Finally, before I shut my mouth and wait for the arrows to fly back at me (just joking), let me address one other aspect of this. Many times when people want to explain why all these bad things happening in our lives are really God's design for us, they point to Jesus. "Look at how much He suffered," they say. "Look at all that God allowed Him to go through. He was actually nailed to the cross, and He took it all because He knew it was the Father's plan."
Yes. That is correct. But we must not stop there. Remember that the reason Jesus did that was because He was taking our place! He didn't do it simply as a model so that we would see how we should act when God deals out judgment to us. He did it so that God would not pour judgment out on us! Isaiah says it best: "He bore our griefs and carried our sorrows." So if we think that we still have to walk through things in order to become what God desires of us to be, we might as well say that the sacrifice Christ made was a waste! Now, if we choose to remain in a place where we are not experiencing all that Christ made available to us, that will result in depression or difficulty in our lives. But that's not something God designed for us to walk through! That's something He has already set us free from, but we choose not to walk in freedom.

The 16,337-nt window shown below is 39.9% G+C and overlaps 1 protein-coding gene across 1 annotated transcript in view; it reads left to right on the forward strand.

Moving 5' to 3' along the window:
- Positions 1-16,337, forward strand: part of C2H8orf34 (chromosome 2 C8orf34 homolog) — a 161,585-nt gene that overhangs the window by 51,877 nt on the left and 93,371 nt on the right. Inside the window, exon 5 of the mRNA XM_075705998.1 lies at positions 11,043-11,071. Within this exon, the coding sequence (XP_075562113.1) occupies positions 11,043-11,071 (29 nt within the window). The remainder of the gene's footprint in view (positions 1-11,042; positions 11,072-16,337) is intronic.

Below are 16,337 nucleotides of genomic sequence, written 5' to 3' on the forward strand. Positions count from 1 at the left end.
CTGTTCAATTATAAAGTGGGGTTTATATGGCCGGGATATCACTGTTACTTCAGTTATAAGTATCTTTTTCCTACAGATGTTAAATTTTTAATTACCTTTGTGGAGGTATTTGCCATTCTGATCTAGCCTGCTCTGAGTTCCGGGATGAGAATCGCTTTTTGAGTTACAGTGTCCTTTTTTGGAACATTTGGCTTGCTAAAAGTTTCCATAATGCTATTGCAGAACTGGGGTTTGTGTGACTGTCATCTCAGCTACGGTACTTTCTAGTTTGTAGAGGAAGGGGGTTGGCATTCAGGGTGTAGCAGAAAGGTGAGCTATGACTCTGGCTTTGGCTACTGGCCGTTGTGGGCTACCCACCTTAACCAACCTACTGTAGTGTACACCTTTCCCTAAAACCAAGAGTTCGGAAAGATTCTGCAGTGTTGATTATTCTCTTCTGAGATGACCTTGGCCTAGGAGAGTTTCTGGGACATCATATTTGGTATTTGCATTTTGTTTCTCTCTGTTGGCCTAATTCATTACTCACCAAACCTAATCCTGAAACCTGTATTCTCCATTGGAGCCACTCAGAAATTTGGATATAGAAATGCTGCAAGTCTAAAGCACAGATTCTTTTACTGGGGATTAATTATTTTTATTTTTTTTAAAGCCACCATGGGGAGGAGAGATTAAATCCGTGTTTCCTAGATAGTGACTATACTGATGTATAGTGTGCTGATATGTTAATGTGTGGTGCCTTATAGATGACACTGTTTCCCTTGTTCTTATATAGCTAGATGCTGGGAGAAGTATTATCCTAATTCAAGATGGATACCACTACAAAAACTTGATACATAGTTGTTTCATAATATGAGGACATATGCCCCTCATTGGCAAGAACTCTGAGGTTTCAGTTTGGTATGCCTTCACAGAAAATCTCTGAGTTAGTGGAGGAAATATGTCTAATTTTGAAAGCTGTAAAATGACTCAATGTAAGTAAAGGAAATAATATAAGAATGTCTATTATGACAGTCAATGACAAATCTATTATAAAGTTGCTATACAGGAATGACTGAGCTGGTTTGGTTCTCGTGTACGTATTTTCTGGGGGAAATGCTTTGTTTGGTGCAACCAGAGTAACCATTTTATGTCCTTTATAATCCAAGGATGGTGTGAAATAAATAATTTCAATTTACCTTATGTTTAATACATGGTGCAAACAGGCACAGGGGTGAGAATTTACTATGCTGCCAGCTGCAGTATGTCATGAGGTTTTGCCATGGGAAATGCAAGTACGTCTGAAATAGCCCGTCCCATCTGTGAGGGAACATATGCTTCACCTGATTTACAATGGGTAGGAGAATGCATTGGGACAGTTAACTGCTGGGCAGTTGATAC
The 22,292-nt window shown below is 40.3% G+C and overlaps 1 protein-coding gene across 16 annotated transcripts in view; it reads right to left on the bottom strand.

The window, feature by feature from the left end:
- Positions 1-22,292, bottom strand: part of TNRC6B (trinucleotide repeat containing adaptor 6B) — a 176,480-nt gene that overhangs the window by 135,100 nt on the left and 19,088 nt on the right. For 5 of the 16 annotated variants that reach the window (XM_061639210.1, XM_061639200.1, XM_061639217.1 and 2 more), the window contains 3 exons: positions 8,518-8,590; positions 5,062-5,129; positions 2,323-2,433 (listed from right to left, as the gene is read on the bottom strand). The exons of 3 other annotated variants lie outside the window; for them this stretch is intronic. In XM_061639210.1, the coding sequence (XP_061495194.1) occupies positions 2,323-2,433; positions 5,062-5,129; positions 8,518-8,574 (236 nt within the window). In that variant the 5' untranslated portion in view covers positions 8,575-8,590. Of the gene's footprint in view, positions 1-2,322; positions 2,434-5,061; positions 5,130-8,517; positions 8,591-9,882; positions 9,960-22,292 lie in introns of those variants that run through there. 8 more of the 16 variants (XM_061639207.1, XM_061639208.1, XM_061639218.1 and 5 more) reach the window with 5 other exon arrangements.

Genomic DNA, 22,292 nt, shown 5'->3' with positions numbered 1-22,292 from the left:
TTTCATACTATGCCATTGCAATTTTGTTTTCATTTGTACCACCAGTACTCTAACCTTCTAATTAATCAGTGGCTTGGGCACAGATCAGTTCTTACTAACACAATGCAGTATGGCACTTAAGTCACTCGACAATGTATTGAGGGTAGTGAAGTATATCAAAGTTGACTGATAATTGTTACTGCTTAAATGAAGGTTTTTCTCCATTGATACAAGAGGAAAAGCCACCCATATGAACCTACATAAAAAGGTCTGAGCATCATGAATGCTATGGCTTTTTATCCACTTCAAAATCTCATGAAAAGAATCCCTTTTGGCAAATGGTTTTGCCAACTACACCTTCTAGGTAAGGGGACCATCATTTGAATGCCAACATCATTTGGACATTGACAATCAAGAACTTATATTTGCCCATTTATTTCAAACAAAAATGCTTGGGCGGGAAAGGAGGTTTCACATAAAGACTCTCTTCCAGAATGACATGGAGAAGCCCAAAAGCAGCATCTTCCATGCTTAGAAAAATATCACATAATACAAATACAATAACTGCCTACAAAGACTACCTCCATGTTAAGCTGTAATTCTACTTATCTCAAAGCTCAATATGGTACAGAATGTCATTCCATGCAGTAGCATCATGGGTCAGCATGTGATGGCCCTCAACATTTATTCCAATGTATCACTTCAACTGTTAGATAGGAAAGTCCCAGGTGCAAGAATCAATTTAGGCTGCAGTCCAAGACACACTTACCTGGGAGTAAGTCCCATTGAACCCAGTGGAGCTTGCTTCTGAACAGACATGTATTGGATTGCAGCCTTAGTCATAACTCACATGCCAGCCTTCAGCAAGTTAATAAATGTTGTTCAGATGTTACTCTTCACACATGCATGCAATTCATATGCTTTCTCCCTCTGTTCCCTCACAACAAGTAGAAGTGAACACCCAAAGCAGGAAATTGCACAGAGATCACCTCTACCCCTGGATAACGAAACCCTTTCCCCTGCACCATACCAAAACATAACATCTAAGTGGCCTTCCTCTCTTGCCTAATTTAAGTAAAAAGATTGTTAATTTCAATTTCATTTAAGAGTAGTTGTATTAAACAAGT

Jesus said that the enemy is the one who comes to "steal, kill, and destroy." (This is exactly what the enemy did in Job's life.) But Jesus came to "give life and more abundantly." So when something comes into your life that seeks to pull you down, don't blame God! Rather look to the One Who is capable of lifting you above any circumstance. As Paul said in Colossians, "set your mind on things above, not on things of this world." God will most definitely use any circumstance in your life to bring about good in you and His own glory. But don't just say, "This is God's plan for me, and therefore I will not choose to fight against it at all." And definitely don't just assume that it's a "trial" that should be expected. Peter said that if you're suffering for doing wrong, you can take no joy in that. But if you're suffering because of your identity with Christ, then you can rejoice.
I don't know if all that makes much sense. I hope so. And I hope I don't regret posting this one. But I felt it needed to be said.
Until next time,